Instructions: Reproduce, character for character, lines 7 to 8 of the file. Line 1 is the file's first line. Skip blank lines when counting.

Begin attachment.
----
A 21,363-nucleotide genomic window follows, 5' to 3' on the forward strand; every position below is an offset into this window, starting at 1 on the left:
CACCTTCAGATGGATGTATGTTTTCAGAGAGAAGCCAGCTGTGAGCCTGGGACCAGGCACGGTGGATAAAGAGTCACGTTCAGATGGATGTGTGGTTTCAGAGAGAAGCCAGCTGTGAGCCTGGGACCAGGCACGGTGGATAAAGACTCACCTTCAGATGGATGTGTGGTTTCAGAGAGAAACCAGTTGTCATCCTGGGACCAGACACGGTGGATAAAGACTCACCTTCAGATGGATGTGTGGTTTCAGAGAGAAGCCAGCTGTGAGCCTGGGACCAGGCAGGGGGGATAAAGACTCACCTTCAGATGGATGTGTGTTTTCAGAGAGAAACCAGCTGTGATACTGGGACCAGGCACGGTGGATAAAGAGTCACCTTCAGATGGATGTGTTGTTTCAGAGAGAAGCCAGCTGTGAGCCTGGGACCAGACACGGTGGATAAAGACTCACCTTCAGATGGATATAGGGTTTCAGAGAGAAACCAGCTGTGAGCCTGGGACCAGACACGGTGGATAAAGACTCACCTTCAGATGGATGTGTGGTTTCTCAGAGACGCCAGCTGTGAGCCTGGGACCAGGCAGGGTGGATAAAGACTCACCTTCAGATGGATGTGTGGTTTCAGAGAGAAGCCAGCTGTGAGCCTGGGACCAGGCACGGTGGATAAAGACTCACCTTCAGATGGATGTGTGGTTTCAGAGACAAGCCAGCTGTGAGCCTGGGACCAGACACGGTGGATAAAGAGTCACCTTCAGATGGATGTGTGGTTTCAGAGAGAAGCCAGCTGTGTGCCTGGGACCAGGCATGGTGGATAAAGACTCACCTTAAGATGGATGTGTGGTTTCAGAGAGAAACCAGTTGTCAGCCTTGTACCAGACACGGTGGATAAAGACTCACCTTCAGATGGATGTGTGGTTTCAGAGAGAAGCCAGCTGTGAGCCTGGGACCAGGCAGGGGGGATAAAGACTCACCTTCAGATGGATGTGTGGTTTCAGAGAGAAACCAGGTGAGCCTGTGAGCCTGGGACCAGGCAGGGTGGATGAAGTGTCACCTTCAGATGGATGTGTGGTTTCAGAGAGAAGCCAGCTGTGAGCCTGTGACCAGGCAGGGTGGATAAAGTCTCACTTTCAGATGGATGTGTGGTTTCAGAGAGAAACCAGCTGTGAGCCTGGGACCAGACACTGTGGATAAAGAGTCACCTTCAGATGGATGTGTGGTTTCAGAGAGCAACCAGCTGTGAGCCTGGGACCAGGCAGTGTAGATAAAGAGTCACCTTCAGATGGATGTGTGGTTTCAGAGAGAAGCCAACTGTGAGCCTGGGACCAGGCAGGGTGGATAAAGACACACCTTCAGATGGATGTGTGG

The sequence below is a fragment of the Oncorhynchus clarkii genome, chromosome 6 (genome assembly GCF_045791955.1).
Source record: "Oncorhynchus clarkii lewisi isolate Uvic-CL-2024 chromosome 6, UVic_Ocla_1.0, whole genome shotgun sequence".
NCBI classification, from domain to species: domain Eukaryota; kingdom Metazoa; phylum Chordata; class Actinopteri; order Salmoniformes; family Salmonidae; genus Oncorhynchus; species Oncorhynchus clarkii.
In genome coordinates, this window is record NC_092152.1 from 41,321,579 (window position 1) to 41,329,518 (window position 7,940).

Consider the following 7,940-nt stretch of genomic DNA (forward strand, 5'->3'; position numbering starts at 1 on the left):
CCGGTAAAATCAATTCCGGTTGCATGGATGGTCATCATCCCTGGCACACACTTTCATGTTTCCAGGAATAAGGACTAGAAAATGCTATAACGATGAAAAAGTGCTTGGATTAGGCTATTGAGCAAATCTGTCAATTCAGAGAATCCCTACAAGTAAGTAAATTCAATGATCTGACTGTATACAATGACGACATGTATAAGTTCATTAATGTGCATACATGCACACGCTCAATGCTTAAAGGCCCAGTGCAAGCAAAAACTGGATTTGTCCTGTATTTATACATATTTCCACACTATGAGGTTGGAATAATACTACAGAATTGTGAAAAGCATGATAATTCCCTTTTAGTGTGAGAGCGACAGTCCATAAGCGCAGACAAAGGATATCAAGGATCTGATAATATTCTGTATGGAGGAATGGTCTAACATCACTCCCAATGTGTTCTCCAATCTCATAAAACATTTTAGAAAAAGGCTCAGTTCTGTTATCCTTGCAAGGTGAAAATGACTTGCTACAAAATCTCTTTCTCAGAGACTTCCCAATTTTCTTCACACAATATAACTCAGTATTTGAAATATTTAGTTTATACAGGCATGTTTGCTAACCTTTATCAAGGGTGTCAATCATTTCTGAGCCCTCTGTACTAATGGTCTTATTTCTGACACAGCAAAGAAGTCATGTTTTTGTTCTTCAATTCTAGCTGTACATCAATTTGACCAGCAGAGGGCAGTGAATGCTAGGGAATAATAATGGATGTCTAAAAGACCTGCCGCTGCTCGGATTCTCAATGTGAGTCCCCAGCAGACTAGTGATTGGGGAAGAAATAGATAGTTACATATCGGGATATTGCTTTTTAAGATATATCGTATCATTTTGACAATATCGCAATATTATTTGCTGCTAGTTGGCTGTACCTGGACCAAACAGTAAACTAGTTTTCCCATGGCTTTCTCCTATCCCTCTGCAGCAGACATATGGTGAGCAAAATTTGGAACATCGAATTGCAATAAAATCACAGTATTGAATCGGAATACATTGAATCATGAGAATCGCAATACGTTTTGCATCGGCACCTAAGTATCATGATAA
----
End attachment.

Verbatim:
Consider the following 7,940-nt stretch of genomic DNA (forward strand, 5'->3'; position numbering starts at 1 on the left):
CCGGTAAAATCAATTCCGGTTGCATGGATGGTCATCATCCCTGGCACACACTTTCATGTTTCCAGGAATAAGGACTAGAAAATGCTATAACGATGAAAAAGTGCTTGGATTAGGCTATTGAGCAAATCTGTCAATTCAGAGAATCCCTACAAGTAAGTAAATTCAATGATCTGACTGTATACAATGACGACATGTATAAGTTCATTAATGTGCATACATGCACACGCTCAATGCTTAAAGGCCCAGTGCAAGCAAAAACTGGATTTGTCCTGTATTTATACATATTTCCACACTATGAGGTTGGAATAATACTACAGAATTGTGAAAAGCATGATAATTCCCTTTTAGTGTGAGAGCGACAGTCCATAAGCGCAGACAAAGGATATCAAGGATCTGATAATATTCTGTATGGAGGAATGGTCTAACATCACTCCCAATGTGTTCTCCAATCTCATAAAACATTTTAGAAAAAGGCTCAGTTCTGTTATCCTTGCAAGGTGAAAATGACTTGCTACAAAATCTCTTTCTCAGAGACTTCCCAATTTTCTTCACACAATATAACTCAGTATTTGAAATATTTAGTTTATACAGGCATGTTTGCTAACCTTTATCAAGGGTGTCAATCATTTCTGAGCCCTCTGTACTAATGGTCTTATTTCTGACACAGCAAAGAAGTCATGTTTTTGTTCTTCAATTCTAGCTGTACATCAATTTGACCAGCAGAGGGCAGTGAATGCTAGGGAATAATAATGGATGTCTAAAAGACCTGCCGCTGCTCGGATTCTCAATGTGAGTCCCCAGCAGACTAGTGATTGGGGAAGAAATAGATAGTTACATATCGGGATATTGCTTTTTAAGATATATCGTATCATTTTGACAATATCGCAATATTATTTGCTGCTAGTTGGCTGTACCTGGACCAAACAGTAAACTAGTTTTCCCATGGCTTTCTCCTATCCCTCTGCAGCAGACATATGGTGAGCAAAATTTGGAACATCGAATTGCAATAAAATCACAGTATTGAATCGGAATACATTGAATCATGAGAATCGCAATACGTTTTGCATCGGCACCTAAGTATCATGATAA